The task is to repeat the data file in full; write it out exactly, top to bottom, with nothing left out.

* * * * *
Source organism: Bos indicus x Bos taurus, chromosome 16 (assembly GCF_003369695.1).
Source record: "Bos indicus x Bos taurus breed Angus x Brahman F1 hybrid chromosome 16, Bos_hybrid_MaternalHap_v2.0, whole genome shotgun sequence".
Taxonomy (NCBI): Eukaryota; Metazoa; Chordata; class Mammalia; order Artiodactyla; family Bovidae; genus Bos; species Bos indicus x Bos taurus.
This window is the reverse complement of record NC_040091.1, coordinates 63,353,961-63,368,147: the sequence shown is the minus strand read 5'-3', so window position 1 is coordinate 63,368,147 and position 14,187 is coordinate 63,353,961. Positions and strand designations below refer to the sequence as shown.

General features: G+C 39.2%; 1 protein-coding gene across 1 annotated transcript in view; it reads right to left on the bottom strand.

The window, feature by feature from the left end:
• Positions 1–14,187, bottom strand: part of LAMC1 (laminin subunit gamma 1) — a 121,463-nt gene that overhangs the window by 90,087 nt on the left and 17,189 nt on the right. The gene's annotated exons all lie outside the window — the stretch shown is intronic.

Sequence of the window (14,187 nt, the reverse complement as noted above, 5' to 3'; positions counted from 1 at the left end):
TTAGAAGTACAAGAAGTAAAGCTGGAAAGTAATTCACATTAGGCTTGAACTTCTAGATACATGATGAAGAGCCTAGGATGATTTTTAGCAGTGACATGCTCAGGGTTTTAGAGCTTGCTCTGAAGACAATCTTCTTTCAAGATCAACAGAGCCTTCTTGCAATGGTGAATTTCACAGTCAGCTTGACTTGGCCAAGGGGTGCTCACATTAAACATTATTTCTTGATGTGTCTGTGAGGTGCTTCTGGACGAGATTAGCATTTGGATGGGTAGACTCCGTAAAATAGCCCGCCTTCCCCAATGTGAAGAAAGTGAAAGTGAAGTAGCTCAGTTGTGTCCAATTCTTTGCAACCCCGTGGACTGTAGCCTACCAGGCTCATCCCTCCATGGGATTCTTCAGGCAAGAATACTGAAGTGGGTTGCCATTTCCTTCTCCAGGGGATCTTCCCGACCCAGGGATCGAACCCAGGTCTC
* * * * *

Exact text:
Source organism: Bos indicus x Bos taurus, chromosome 16 (assembly GCF_003369695.1).
Source record: "Bos indicus x Bos taurus breed Angus x Brahman F1 hybrid chromosome 16, Bos_hybrid_MaternalHap_v2.0, whole genome shotgun sequence".
Taxonomy (NCBI): Eukaryota; Metazoa; Chordata; class Mammalia; order Artiodactyla; family Bovidae; genus Bos; species Bos indicus x Bos taurus.
This window is the reverse complement of record NC_040091.1, coordinates 63,353,961-63,368,147: the sequence shown is the minus strand read 5'-3', so window position 1 is coordinate 63,368,147 and position 14,187 is coordinate 63,353,961. Positions and strand designations below refer to the sequence as shown.

General features: G+C 39.2%; 1 protein-coding gene across 1 annotated transcript in view; it reads right to left on the bottom strand.

The window, feature by feature from the left end:
• Positions 1–14,187, bottom strand: part of LAMC1 (laminin subunit gamma 1) — a 121,463-nt gene that overhangs the window by 90,087 nt on the left and 17,189 nt on the right. The gene's annotated exons all lie outside the window — the stretch shown is intronic.

Sequence of the window (14,187 nt, the reverse complement as noted above, 5' to 3'; positions counted from 1 at the left end):
TTAGAAGTACAAGAAGTAAAGCTGGAAAGTAATTCACATTAGGCTTGAACTTCTAGATACATGATGAAGAGCCTAGGATGATTTTTAGCAGTGACATGCTCAGGGTTTTAGAGCTTGCTCTGAAGACAATCTTCTTTCAAGATCAACAGAGCCTTCTTGCAATGGTGAATTTCACAGTCAGCTTGACTTGGCCAAGGGGTGCTCACATTAAACATTATTTCTTGATGTGTCTGTGAGGTGCTTCTGGACGAGATTAGCATTTGGATGGGTAGACTCCGTAAAATAGCCCGCCTTCCCCAATGTGAAGAAAGTGAAAGTGAAGTAGCTCAGTTGTGTCCAATTCTTTGCAACCCCGTGGACTGTAGCCTACCAGGCTCATCCCTCCATGGGATTCTTCAGGCAAGAATACTGAAGTGGGTTGCCATTTCCTTCTCCAGGGGATCTTCCCGACCCAGGGATCGAACCCAGGTCTC